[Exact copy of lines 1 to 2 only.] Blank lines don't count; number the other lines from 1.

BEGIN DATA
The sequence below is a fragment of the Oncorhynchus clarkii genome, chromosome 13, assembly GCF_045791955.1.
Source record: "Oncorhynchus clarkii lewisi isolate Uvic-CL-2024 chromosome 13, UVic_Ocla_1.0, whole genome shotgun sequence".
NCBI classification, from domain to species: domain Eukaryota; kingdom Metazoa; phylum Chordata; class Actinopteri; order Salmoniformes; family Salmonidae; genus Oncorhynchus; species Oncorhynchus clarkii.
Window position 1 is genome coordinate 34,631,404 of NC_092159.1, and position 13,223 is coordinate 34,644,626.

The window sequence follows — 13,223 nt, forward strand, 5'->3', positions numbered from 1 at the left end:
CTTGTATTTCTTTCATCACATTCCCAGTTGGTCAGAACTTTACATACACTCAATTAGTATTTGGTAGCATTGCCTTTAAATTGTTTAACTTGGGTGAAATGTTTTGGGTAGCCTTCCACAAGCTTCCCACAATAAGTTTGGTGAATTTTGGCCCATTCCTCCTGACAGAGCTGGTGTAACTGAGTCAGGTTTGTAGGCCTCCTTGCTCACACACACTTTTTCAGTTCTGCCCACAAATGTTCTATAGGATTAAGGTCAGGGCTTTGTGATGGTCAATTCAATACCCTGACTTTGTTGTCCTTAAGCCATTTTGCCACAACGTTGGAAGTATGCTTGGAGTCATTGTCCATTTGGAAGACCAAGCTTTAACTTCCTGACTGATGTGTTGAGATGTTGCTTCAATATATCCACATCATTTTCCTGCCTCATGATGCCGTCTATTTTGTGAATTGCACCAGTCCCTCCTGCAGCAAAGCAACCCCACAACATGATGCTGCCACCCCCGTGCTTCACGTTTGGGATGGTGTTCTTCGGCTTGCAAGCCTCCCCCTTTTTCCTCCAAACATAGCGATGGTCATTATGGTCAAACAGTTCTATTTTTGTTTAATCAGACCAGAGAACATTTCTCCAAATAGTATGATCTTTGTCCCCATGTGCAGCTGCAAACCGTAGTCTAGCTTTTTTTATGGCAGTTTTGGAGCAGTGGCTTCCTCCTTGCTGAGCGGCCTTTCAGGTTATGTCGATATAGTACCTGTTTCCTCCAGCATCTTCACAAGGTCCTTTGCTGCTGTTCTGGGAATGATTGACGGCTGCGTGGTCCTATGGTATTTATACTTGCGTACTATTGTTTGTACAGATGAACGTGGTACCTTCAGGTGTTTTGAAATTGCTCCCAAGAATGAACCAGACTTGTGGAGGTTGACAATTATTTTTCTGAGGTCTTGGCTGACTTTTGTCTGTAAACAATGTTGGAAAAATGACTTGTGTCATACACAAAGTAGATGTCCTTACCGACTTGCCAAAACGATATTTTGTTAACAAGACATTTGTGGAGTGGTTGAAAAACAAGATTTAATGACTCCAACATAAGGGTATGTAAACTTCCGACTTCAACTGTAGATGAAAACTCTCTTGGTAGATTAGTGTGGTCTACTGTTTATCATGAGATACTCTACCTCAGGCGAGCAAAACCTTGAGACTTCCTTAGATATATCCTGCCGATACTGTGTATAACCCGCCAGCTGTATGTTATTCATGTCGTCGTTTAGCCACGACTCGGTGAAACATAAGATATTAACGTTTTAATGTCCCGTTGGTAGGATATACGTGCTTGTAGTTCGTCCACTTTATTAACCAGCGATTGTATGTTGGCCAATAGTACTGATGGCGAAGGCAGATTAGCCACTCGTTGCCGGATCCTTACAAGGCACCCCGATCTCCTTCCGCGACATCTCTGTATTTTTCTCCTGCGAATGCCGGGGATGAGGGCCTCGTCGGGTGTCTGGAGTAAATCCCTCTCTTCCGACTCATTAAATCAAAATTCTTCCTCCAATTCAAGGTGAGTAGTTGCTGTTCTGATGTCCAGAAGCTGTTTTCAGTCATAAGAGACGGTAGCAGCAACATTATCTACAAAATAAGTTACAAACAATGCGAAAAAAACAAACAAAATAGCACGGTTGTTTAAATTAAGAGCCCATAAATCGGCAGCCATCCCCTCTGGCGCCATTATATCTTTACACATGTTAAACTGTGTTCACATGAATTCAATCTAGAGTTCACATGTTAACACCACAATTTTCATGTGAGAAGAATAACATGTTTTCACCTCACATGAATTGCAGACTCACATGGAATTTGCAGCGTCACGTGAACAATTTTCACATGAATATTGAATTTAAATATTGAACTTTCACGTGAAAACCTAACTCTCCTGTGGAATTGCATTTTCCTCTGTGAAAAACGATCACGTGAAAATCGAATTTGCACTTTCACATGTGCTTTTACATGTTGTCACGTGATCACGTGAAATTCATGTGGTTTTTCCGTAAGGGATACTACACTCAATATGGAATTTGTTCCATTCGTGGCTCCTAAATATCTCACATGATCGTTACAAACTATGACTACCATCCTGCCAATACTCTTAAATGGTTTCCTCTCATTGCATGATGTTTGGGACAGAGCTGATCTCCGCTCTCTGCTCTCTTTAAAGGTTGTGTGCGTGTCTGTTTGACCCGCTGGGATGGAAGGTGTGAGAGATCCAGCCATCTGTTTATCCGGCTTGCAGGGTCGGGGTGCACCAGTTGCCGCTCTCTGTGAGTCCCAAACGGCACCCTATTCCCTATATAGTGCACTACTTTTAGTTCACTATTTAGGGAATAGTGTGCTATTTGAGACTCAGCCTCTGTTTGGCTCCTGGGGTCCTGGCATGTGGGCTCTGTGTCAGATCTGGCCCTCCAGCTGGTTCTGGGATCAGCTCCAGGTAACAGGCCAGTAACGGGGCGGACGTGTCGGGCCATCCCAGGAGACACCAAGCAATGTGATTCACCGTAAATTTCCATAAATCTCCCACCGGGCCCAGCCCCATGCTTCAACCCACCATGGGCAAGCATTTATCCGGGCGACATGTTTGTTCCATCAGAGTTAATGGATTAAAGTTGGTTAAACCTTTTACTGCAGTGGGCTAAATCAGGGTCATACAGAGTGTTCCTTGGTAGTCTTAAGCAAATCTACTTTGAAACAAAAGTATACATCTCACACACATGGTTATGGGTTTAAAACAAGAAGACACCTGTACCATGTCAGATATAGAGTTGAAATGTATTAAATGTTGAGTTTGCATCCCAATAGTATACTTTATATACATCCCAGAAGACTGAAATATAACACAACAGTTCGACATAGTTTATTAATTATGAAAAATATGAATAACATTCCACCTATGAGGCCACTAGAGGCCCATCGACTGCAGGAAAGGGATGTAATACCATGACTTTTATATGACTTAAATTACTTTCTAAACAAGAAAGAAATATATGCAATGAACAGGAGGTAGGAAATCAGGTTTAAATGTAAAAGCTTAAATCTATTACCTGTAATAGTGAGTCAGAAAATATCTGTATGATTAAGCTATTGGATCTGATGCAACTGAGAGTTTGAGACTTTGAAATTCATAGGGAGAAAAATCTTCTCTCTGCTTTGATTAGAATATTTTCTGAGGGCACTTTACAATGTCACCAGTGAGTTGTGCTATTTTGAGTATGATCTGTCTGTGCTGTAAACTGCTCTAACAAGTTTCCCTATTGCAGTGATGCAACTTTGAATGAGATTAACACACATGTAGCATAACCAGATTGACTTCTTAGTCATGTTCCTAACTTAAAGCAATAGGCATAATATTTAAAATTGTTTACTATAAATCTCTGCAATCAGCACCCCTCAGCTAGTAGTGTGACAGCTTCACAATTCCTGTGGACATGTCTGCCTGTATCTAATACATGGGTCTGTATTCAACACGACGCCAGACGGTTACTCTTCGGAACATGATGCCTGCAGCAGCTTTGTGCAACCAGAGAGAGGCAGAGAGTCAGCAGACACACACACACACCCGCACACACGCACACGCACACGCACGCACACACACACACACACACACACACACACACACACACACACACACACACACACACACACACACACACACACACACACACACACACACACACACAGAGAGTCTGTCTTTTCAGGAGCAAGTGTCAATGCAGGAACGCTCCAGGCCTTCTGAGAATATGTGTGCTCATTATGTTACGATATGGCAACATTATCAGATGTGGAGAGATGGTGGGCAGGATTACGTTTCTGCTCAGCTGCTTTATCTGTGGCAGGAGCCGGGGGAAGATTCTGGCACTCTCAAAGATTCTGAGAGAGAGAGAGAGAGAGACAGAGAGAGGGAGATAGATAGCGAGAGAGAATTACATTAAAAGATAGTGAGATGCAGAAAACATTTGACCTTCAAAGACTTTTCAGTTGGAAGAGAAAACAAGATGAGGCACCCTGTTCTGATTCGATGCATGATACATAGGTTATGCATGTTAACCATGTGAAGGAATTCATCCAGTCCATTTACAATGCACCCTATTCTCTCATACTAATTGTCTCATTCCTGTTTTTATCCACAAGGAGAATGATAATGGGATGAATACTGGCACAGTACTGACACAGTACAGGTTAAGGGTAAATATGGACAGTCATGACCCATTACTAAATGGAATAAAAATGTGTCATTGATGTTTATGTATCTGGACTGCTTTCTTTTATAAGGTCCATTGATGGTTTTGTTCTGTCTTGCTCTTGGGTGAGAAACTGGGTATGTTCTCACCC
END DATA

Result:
The sequence below is a fragment of the Oncorhynchus clarkii genome, chromosome 13, assembly GCF_045791955.1.
Source record: "Oncorhynchus clarkii lewisi isolate Uvic-CL-2024 chromosome 13, UVic_Ocla_1.0, whole genome shotgun sequence".